Monday, July 02, 2012

Tuiga truths and search for non chicken feathers

Today's interesting moment is my search for very special feathers for a tuiga I'm making this week, and I felt that my point of difference was to use bird feathers, fact, any bird but chicken.
And no, I didn't like ostrich feather either.
Anyhow, ...I figured the best place to get those precious feathers, without killing the blummin bird was ..the Zoo.
So I am waiting for a reply from Auckland Zoo as I know they have an Aviary (ahem - from my last visit in 2006).
...i'm hoping they don't come back to me and say "Yes, you can have it but come collect them yourself" hah.
Will see where this lil' adventure takes me.

Interesting Tuiga truths:
If you look at images of tuigas worn by samoans in the early days, (and some even today, thank goodness), you'll find that the women's faces are very,...taunt and almost flawless. In fact, you can tell a tuiga has been 'mounted' and tied to the skull of the wearer skillfully by the 'tauntness' of their faces, so much that their eyes becomes slanted upwards. Now, try gathering your hair and pull it upwards to the top of your head, tie it in a bun and then pull some more, are you crying yet? No? keep pulling. Now look in a mirror and you too can look like a samoan taunt faced tuiga wearing warrior.
 Without botox.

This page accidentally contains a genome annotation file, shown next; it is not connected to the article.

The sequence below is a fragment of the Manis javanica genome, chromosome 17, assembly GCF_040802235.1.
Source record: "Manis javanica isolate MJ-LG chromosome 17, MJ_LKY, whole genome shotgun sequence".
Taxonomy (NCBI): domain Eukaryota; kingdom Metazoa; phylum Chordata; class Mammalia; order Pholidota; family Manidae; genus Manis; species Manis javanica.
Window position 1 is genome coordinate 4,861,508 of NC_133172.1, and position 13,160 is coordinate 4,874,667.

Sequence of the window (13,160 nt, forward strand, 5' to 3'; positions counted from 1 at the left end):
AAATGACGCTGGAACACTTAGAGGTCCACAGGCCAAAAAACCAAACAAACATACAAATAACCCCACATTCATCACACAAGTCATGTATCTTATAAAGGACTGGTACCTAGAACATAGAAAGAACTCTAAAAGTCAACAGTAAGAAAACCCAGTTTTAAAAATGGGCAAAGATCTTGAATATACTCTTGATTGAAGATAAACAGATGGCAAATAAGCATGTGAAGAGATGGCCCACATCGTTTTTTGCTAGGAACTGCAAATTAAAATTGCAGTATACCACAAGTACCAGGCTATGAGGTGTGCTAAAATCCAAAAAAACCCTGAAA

Wife of a Samoan chief. The wife of a Samoan chief wears traditional 'meke' costume. Her long hair is worn up, decorated with a beaded headdress, and her neck and shoulders are adorned with garlands of flowers (leis). Suva, Fiji, 21-27 May 1924. Suva, Viti Levu, Fiji, Pacific Ocean, Oceania.
© Universal Images Group / SuperStock

1 comment:

Lani Wendt Young said...

I can vouch for that "pinched dying look". the one and only time i wore a "REAL" traditional tuiga, I was 14. It took 3 hours for my aunties to tie my head up and my hair back. And tie on all the assorted pieces. By the time it was done, I was dizzy and lightheaded. I had a headache and i hadnt even started the taupou duties. Then they put me on the back of a pickup truck, drove me to Mulinuu so i could walk in front of our village. Barefoot. On the tar seal road. IN the blazing sun. With my face and skin pulled up so tight it was like i had massive name it. I spent the whole morning trying not to cry. Or faint. The whole experience reminded me of the binding of girls feet in China. True story. Painful. But true.